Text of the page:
Ambassador Paula Duncan's reflections, FOA - USA - 2018

It's always so exciting flying into the electrifying New York City that never sleeps. However, taking the Focus On Ability film festival to the United States, humbly established in the Western Suburbs of Sydney, fills me with hope and pride.

This festival has captivated the hearts, minds and souls of thousands of people all over the world. It's built bridges, promoted creativity and educated, as well as provided the film industry with an opportunity to discover talent and share stories about what can actually happen when we 'focus on ability'.

The most humbling experience of this year's FOA US tour, was our visit to Independent Care Systems (ICS) one of the more disadvantaged areas in New York. For me, the best part of the premiere event was the actors' joy at seeing themselves on the big screen and sharing their stories behind their films. It was truly wonderful and inspiring meeting them in person.

Then we enjoyed a full house at our screening in one of the original Warner Bros studios in New York. To promote our festival surrounded by memorabilia of some of the great icons of the film industry was simply amazing! We received such an encouraging response of industry professionals, our international sponsors and supporters from Australia.

Combining the personal with professional, it was wonderful to felt supported by my sister, Carmen Duncan's friends and industry peers, came along to support our festival and promote our film makers and their stories. Carmen was nominated three times for an Emmy Award. Now critically ill, it was so good for people close to her to witness the profound effects of our film festival.

To top it all off we were invited to Microsoft's Flagship store to screen some of the best FOA films submitted over the years. To boot, we had a personal tour. Wow! I had to pinch myself to believe we were there. So impressed were the Microsoft team that they have agreed to support our festival in perpetuity.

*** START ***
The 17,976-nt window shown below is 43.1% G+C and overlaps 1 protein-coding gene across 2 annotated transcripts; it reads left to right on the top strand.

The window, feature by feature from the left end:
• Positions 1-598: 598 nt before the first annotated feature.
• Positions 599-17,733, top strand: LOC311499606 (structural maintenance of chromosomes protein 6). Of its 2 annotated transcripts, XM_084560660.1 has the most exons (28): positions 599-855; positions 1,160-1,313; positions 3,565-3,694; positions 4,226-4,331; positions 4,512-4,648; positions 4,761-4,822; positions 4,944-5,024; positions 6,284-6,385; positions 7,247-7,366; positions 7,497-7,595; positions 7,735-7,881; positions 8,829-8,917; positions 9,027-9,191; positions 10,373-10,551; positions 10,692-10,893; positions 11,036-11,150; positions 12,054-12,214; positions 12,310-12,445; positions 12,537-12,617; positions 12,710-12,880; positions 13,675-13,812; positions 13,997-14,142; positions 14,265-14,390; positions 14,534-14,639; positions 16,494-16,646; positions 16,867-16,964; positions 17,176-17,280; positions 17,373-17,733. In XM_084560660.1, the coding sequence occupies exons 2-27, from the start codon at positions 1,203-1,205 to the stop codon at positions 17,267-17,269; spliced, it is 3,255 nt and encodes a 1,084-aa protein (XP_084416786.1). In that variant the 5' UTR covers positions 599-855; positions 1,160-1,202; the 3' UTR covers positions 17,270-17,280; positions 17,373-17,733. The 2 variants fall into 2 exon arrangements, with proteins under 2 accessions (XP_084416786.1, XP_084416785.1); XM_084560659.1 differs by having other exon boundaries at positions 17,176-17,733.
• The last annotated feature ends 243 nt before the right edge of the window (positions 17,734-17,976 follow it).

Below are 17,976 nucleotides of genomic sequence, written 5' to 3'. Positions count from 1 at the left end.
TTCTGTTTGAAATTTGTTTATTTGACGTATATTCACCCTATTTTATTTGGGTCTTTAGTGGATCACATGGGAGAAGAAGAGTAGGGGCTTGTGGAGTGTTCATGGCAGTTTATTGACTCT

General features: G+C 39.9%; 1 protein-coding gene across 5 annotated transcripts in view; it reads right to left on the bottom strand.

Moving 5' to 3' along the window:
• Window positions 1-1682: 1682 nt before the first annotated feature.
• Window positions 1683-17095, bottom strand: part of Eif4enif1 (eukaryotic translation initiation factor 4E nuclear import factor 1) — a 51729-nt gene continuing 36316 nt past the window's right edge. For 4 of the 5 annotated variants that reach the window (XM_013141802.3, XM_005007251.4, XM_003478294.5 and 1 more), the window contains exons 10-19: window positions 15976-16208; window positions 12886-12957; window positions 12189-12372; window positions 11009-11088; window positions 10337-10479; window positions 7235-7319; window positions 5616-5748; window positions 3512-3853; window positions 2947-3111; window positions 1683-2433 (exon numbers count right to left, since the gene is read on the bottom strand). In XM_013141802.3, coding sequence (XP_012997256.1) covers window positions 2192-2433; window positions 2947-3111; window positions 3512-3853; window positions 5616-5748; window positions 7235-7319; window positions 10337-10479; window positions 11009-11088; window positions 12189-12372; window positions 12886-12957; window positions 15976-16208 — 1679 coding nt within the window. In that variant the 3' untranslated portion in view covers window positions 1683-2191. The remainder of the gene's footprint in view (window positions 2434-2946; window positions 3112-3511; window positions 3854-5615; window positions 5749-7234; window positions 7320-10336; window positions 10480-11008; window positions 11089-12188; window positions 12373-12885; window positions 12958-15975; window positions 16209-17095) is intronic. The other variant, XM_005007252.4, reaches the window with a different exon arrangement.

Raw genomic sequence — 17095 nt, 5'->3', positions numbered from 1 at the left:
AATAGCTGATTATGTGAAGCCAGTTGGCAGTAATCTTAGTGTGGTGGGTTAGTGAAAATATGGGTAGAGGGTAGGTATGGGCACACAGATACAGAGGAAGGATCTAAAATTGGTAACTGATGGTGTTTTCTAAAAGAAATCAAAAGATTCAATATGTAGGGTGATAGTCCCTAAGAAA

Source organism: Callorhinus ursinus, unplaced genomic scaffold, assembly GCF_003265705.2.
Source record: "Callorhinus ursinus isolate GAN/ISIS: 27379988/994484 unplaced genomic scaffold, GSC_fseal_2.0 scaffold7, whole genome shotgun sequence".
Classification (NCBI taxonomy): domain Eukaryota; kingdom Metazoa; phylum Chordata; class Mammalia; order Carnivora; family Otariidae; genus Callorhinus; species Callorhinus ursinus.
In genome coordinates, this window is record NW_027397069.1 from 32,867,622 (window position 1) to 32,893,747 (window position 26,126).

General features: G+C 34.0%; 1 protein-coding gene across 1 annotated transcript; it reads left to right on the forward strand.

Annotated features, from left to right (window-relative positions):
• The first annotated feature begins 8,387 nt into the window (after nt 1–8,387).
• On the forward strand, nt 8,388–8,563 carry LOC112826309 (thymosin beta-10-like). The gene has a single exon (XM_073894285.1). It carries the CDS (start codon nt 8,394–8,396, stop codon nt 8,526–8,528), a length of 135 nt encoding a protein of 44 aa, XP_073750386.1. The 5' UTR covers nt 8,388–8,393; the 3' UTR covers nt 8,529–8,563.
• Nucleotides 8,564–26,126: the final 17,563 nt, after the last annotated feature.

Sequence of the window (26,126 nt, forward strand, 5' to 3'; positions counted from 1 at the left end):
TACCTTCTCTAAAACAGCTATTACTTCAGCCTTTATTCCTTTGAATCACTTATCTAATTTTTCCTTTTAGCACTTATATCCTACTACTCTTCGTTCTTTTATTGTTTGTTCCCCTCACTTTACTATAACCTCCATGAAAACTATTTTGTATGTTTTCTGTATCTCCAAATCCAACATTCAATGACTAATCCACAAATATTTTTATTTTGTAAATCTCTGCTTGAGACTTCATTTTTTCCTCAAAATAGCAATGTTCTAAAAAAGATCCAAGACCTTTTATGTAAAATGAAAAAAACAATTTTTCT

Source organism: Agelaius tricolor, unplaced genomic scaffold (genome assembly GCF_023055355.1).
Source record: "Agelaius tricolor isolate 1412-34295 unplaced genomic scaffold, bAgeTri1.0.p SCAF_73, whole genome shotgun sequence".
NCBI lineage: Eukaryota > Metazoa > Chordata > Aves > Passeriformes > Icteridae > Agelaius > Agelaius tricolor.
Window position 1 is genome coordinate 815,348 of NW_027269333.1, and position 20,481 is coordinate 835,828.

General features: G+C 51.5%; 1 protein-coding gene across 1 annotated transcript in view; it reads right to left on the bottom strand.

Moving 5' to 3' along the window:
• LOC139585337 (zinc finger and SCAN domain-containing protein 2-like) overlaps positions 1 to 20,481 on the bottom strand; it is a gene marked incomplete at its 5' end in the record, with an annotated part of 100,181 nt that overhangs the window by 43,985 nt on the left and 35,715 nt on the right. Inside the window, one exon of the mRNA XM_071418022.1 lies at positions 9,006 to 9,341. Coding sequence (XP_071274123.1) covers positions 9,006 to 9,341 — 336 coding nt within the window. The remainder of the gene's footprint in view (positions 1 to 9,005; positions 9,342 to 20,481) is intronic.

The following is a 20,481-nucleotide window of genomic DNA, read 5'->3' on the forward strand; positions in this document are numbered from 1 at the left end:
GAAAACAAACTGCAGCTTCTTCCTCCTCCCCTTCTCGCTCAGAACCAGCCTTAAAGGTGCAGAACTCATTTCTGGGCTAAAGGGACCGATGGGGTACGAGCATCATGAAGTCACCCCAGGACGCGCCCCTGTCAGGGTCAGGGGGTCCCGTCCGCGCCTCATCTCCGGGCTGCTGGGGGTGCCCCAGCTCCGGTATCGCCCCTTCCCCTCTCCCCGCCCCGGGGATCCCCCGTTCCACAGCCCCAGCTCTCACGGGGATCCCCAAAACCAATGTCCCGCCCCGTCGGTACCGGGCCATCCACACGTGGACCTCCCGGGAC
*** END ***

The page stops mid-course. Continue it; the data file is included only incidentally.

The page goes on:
In Los Angeles, we screened films at the Writers Guild of America, which was filled with so many familiar faces that it felt like home. My daughter, Jess Orcsik, and brought her peers together - producers, directors, writers and actors - who are so behind the inclusion of people with disabilities in the film industry and the arts. The highlight for me was watching their reactions to the quality of the films submitted and the emotions that some of these films stirred.

The panel session after the screening of ten splendid short films was another highlight with a passionate discussion about the films and disability inclusion. I was particularly excited to meet the director of one of my favourite films of all time, 'A Beautiful Life', Deborah Calla, also known for her fight for social justice and inclusion during the Jewish disability awareness month in New York.

The entire trip filled me with pride. The focus-on-ability concept continues to affect people all over the world, enabling work opportunities within the film and TV industry and changing attitudes towards people with disability. It was so exciting to witness this festival's impact on people of all ages, genders and cultures living on the other side of the world.